The eagerness to "beat the average" has lead many investors to invest in actively-managed funds instead of a more practical, common sense approach; low-cost passive index funds. Research has shown that only 24% of active mutual fund managers outperform their index benchmarks.
John Bogle, Founder of Vanguard, has the right idea. His philosophy is to hold low-cost index funds for the long-term, and history has proven him right. Vanguard offers low-cost index funds that mimic the broad market such as Vanguard Total Market ETF (NYSEARCA:VTI) and Vanguard Value (NYSEARCA:VTV), among other mutual funds and ETFs classified by sector and market-cap.
Countless studies have backed up Mr. Bogle's philosophy and point of view.
Researchers at Portfolio Solutions and Betterment conducted a study that found index fund portfolios outperformed comparable actively managed portfolios a staggering 82% to 90% of the time, based on advanced portfolios holding 10 asset classes between 1997 and 2012. The study outlined three key advantages passive index funds have over actively managed funds:
1. Portfolio advantage: Index funds have a higher probability of outperforming actively managed funds when combined together in a portfolio.
2. Time advantage: The probability of index fund portfolio outperformance increased when the time period was extended from 5 years to 15 years.
3. Active manager diversification disadvantage: The probability of index fund portfolio outperformance increased when two or more actively managed funds were held in each asset class.
S&P Dow Jones Indices recently published its scorecard of S&P indices versus active funds (SPIVA). "According to the figures, 55.8% of large-cap managers and 68.09% of small-cap managers underperformed the benchmarks over the past 12 months ending Dec. 31, 2013," said Aye Soe, director of index research and design. "The picture is equally unfavorable when reviewing the performance over the longer-term three- and five-year investment horizons. The results show that the majority of the active managers across all the domestic equities categories failed to deliver returns higher than their respective benchmarks."
In 2012, a British Paper called "The Observer" conducted a contest between three parties to select stocks within the FTSE All-Share Index. The three parties were a team of professional money managers, a team of school children, and a house-cat. "While the professional managers used their decades of investment knowledge and traditional stock-picking methods, the cat selected stocks by throwing his favorite toy mouse on a grid of numbers allocated to different companies." It turns out, the Cat won the contest, the professional managers came in second, and the school children came in third. These results support the idea that share prices move completely at random, making stock movements entirely unpredictable.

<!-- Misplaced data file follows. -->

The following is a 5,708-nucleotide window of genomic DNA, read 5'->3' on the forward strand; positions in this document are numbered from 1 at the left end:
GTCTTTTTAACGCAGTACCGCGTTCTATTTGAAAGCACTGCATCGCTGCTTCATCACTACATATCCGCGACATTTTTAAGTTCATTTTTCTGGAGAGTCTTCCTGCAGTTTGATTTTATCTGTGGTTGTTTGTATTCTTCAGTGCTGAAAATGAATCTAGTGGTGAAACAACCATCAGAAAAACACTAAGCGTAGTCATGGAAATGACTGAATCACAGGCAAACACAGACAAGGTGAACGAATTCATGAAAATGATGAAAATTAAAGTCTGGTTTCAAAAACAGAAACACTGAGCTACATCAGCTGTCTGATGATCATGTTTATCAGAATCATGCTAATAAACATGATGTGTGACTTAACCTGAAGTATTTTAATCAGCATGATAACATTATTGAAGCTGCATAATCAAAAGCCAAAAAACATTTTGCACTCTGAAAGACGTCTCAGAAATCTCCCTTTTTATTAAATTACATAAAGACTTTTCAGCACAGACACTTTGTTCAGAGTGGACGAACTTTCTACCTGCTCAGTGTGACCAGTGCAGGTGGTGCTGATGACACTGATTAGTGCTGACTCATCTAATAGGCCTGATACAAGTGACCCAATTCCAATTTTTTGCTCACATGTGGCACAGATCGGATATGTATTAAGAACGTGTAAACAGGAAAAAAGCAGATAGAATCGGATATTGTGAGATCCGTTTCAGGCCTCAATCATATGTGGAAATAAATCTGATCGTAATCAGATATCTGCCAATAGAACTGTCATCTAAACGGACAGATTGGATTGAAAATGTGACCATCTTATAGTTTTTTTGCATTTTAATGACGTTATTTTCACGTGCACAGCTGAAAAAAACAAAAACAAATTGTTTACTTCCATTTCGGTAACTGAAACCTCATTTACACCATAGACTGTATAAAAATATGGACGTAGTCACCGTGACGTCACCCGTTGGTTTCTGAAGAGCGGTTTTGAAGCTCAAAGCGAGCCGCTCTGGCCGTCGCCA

In 2008, Warren Buffett put his money behind his long-held argument that "experts" don't do better than the stock market as a whole. It's the basis of his argument that the fees "helpers" charge investors usually aren't justified. Warren Buffett made a decade-long bet with Protege Partners, an investment firm based on New York City. They would each select a fund (or group of funds), and find out which would perform better after ten years passed. Buffett selected, Vanguard 500 Index Fund Admiral Shares (MUTF:VFIAX). Protege Partners selected a collection of five hedge funds whose names have not been disclosed. Six years into the bet, Buffett's selection is up 43.8%, while the average of the five hedge funds are only up 12.5%. Buffett has an enormous lead, and even has his opponent admitting it; Protégé's Ted Seides said, "We've got our work cut out for us." Originally, the prize for this bet was $1 million in bonds. However, the two sides agreed to sell the bonds and buy Berkshire Hathaway (NYSE:BRK.A), (NYSE:BRK.B), stock with the proceeds, now worth over $1.3 million. While the two sides disagree on the passive vs managed fund debate, they appear to have found some common ground with a favorable view on Berkshire Hathaway, at least as an alternative to bonds.
Conclusion: The fees that are charged by actively-managed funds are simply not justified because they usually do not lead to a higher return. In fact, even if the fees did not exist, it still wouldn't be wise to invest in an actively-managed fund over an index fund. Index funds have performed better for a strong majority of the time, and they have the historical data to back them up.
Having a manager making buy and sell decisions doesn't guarantee you better performance. Instead, statistically speaking, it would appear that it actually lowers your odds of achieving better performance.
I have certainly reached a conclusion that passive index funds are a better alternative to actively-managed funds any way you look at it. However, I am not necessarily opposed to the idea of stock-picking if it is done in a passive manner; holding for the long-term. Selecting high quality individual stocks for the long-term without paying any fees may be a practical way to invest; it worked for Berkshire Hathaway investors.
Disclosure: The author is long BRK.B, SPY, VTV, VTI. The author wrote this article themselves, and it expresses their own opinions. The author is not receiving compensation for it (other than from Seeking Alpha). The author has no business relationship with any company whose stock is mentioned in this article.